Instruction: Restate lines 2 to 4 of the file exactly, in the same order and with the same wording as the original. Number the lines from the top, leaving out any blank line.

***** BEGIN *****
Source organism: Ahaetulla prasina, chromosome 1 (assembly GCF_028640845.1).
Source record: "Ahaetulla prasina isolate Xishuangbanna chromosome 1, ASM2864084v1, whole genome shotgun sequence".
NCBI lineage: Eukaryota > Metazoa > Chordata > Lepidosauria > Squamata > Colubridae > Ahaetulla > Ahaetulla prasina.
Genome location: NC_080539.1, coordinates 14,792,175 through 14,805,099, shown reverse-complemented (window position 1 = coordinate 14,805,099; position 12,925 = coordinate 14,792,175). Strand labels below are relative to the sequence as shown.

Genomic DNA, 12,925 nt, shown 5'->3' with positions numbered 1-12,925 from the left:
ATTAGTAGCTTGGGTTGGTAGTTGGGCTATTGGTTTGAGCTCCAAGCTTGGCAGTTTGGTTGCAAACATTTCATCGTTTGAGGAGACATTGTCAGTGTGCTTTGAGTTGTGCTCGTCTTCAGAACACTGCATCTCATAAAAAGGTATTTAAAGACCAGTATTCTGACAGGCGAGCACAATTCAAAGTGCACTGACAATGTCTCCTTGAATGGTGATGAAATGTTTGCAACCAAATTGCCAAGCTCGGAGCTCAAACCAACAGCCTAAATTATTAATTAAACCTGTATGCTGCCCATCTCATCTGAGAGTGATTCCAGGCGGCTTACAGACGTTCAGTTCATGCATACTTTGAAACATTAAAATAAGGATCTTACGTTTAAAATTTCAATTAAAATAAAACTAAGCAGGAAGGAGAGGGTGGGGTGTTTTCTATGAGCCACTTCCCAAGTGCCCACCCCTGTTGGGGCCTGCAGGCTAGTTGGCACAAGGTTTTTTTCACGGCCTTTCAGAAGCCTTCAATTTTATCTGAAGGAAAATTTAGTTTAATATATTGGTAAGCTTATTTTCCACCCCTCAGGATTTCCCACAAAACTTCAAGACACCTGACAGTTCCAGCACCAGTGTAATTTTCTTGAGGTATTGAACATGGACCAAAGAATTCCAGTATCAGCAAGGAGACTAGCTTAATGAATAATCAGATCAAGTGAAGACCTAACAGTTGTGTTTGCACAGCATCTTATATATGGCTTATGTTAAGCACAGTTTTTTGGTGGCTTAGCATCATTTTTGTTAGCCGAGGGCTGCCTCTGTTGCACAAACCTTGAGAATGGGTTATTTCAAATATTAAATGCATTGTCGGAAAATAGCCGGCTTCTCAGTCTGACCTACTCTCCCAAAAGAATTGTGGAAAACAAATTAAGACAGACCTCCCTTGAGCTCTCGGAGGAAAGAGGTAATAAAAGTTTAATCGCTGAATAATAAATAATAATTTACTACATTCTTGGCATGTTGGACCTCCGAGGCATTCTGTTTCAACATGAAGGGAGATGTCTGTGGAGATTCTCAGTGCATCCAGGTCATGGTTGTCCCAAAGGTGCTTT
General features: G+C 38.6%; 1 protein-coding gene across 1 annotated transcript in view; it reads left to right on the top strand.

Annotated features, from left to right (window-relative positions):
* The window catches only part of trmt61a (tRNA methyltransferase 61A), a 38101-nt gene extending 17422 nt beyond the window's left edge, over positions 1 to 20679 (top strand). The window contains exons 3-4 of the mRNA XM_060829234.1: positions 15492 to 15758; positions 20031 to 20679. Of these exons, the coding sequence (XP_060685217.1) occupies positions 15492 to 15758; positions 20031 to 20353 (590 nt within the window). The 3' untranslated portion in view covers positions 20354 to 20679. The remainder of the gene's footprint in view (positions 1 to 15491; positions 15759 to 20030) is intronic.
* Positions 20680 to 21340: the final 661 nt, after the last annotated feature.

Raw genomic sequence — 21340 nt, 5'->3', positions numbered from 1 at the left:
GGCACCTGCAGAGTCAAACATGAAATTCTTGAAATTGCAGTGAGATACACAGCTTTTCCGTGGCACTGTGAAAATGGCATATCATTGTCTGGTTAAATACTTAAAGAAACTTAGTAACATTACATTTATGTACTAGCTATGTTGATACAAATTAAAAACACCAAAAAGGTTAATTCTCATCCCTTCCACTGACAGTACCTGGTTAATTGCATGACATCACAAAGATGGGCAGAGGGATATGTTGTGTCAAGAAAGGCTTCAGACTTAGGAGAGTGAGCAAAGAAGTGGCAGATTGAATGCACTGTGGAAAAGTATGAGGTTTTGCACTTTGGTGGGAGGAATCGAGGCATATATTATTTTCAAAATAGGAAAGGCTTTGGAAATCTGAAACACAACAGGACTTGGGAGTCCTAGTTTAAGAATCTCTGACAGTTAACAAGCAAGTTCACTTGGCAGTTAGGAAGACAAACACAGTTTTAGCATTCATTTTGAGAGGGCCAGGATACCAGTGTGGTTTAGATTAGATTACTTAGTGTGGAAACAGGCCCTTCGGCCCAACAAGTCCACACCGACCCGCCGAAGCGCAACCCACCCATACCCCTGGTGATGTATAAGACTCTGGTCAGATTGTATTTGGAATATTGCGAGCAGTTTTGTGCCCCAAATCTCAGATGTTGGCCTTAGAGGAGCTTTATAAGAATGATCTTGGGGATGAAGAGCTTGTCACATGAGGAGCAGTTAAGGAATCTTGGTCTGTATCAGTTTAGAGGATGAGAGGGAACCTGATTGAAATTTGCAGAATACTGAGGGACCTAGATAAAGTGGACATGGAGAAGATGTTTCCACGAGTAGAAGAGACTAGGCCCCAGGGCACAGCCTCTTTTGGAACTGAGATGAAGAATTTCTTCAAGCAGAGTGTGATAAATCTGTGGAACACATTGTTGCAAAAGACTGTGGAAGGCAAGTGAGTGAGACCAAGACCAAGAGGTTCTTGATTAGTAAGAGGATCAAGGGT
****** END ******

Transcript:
Source record: "Ahaetulla prasina isolate Xishuangbanna chromosome 1, ASM2864084v1, whole genome shotgun sequence".
NCBI lineage: Eukaryota > Metazoa > Chordata > Lepidosauria > Squamata > Colubridae > Ahaetulla > Ahaetulla prasina.
Genome location: NC_080539.1, coordinates 14,792,175 through 14,805,099, shown reverse-complemented (window position 1 = coordinate 14,805,099; position 12,925 = coordinate 14,792,175). Strand labels below are relative to the sequence as shown.